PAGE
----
General Rule: Officers shall electronically record interrogations conducted in a place of detention involving major crimes as defined by this department. § IV.A.1.
Interrogations and confessions shall be recorded in their entirety starting with the interrogator’s entrance into the interview room and concluding upon departure of the interrogator and suspect. § IV.B.4.
Circumstances that excuse recording: If electronic recordings cannot be conducted due to equipment failure, lack of suspect cooperation, or for other reasons deemed pertinent to successful interrogation by the case manager, the basis for such occurrences shall be documented. This includes but is not limited to spontaneous declarations or other statements not elicited by the police questioning. § IV.A.4.
Preservation: All recordings shall be governed by this department’s policy and procedures for the handling and preservation of evidence. Recordings shall be retained by the department in secure storage for a period of time as defined by state law or the office of the prosecutor. § IV11-12.
2007. In February 2007, the IACP National Law Enforcement Policy Center issued a Concepts and Issues Paper, to accompany the Model Policy. Included in this document are the following:
I. INTRODUCTION. B. Background.
Video technology has become widely accepted among law enforcement agencies and today is used routinely for a variety of purposes. These include, among other adaptations, documentation of crime scenes, recording victim and witness statements, sobriety tests, traffic stops, surveillance, accident scenes, and crime scenes.
Electronic recording—defined in the model policy as the use of any audio or video recording whether using magnetic tape, digital means, or other recording media—of interrogations and confessions is also now used by a substantial number of law enforcement agencies in both large and small jurisdictions.
II. PROCEDURES. A. General Requirements.
The intent of the model policy is that custodial interrogations be recorded at a place of detention; detention meaning, for example, a police station, jail, or holding facility where electronic recording capabilities are present. Once an individual has been arrested and given Miranda rights a custodial interrogation takes place by ‘words or actions on the part of police officers that they should have known were reasonably likely to elicit an incriminating response.’ This would not include simple fact finding interviews that are conducted at police stations when an individual is not the focus of suspicion, is not in custody, and officers are not attempting to elicit incriminating responses.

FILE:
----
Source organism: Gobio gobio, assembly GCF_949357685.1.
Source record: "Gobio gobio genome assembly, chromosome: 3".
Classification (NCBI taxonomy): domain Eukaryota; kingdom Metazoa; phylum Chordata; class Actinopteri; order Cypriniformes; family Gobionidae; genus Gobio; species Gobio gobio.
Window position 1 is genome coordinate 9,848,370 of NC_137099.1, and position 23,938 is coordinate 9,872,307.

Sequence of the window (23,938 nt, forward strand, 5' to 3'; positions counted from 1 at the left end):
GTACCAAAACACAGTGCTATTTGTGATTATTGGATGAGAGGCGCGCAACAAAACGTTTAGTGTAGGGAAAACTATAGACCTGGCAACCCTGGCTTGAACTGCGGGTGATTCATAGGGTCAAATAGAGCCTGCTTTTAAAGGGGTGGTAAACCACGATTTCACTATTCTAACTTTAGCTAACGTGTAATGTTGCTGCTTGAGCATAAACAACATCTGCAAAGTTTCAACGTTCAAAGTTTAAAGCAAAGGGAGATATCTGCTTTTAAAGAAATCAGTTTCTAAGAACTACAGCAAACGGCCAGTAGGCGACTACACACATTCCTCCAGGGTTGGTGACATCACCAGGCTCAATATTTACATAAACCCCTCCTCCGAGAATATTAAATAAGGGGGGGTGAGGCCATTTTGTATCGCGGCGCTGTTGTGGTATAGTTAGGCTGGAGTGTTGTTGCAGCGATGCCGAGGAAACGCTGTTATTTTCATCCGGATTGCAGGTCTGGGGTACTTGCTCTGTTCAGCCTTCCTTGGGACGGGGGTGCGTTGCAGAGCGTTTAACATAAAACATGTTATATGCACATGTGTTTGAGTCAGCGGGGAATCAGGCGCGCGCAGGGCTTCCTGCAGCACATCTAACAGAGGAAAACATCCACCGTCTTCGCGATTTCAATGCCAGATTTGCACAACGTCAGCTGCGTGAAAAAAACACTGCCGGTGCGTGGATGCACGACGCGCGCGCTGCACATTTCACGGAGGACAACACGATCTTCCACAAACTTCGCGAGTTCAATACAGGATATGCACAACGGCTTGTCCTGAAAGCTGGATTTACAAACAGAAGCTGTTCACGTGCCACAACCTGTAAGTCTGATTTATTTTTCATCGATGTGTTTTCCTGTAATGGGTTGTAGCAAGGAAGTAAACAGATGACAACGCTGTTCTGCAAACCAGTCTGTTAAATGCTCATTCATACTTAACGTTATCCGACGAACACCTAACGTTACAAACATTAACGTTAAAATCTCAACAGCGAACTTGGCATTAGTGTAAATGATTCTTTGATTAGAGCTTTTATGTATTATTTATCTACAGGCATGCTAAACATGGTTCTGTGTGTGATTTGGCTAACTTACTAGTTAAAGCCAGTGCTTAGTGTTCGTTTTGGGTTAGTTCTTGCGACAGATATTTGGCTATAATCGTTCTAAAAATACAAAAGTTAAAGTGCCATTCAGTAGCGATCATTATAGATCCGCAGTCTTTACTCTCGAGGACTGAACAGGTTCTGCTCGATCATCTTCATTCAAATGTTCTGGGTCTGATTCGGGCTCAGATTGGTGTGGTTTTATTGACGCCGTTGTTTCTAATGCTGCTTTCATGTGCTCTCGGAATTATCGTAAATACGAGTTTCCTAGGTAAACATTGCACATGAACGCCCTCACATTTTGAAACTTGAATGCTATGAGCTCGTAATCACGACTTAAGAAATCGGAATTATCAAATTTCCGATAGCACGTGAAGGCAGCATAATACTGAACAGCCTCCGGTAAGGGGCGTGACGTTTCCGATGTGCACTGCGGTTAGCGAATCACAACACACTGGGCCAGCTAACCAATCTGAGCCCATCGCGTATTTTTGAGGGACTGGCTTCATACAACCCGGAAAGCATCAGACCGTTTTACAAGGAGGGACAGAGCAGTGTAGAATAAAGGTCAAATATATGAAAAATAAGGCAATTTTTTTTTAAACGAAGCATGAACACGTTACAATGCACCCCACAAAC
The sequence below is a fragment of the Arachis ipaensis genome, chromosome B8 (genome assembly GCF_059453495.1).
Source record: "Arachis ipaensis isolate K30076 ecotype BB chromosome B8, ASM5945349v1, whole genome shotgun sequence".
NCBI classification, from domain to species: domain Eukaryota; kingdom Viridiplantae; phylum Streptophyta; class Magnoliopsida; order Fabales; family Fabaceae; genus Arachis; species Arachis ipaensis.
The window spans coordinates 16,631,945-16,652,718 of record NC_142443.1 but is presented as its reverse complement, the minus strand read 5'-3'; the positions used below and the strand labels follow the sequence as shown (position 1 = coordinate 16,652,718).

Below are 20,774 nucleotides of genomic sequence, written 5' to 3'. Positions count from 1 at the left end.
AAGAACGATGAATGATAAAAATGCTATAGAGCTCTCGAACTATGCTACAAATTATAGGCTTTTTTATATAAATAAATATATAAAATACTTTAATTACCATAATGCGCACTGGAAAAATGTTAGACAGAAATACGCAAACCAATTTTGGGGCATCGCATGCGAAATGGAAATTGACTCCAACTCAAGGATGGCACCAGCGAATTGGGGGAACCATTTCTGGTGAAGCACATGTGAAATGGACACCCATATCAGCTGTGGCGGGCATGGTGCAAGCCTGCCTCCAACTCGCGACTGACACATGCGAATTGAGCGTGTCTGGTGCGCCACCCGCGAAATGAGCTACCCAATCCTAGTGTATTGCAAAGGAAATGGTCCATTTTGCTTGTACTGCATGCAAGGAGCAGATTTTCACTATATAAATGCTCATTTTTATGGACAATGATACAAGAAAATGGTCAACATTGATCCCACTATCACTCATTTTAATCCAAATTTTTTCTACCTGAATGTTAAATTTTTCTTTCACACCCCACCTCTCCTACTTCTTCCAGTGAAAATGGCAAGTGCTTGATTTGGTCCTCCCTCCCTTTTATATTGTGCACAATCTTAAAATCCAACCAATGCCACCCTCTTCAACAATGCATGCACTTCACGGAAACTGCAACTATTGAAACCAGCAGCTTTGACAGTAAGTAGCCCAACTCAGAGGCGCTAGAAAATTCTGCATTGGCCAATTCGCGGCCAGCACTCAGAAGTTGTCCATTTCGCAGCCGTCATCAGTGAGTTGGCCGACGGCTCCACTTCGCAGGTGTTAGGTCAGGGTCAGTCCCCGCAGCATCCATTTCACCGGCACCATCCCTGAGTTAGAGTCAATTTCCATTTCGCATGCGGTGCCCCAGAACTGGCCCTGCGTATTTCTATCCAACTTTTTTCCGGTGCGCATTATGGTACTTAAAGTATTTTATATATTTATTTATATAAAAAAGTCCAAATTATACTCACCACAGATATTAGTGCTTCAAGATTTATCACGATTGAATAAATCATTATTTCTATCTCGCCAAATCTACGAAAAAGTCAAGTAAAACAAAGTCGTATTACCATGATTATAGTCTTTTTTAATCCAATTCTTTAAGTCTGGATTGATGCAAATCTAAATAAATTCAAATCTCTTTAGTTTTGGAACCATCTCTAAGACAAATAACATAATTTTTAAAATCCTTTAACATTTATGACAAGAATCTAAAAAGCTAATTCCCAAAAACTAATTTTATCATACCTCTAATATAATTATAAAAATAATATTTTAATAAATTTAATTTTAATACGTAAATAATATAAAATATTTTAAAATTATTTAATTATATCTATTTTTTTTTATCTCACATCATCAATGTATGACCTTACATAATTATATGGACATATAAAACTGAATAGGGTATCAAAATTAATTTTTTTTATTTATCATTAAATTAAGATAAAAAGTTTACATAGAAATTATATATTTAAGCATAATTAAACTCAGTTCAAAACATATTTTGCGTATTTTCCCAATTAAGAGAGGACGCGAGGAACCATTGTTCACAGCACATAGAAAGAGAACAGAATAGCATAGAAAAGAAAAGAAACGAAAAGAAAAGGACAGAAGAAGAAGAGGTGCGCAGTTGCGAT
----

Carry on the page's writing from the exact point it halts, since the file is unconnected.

Full Interrogations versus recaps.
All things considered, full recording of interrogation sessions and confessions are generally preferable. This is the only positive means by which police can demonstrate that interrogations were conducted properly and confessions elicited legally.
Electronic Recordings and Quality of Interrogations. There is little conclusive evidence to show that the use of recordings has any significant effect on the willingness of suspects to talk. While some are willing to talk or even play to the camera, others are reluctant. But the majority of agencies that use recordings have found that they were able to get more incriminating information from suspects who were recorded than they were in traditional interrogations.
Possibly of more interest to investigators who routinely conduct interrogations are study findings that recordings do not noticeably inhibit the interrogation practices of officers over the long run.
Once investigators became accustomed to working in front of the camera, they typically reverted to traditional tactics. The use of profanity and street language by interrogators, for example, was a matter that caused initial concern. But, interrogators found that ‘as long as they [were] following up on the suspect’s choice of words to communicate clearly rather than gratuitously or in an intimidating manner, it [did] not seem to bother judges or juries.’
Finally, in terms of the quality of confessions, the survey of agencies using recordings confirmed that defense attorneys lodged fewer allegations of coercion or intimidation after the agencies began to record. Administrations of Miranda warnings on camera are a primary reason for this, as well as the straight-forward record of the interrogation or confession or both provided by the recording.
Prosecutor’s Views. Prosecutors surveyed indicate that the use of videotape has little or no bearing on their decision to charge suspects. But they almost unanimously agree that recordings help them assess the strengths and weaknesses of the state’s case and help them prepare for trial. Recordings, they say, provide the details of the interrogation (such as the sophistication of the suspect, how he answers questions, body language and intonation) that are not possible to capture on audiotape alone or through transcripts but are important to case preparation.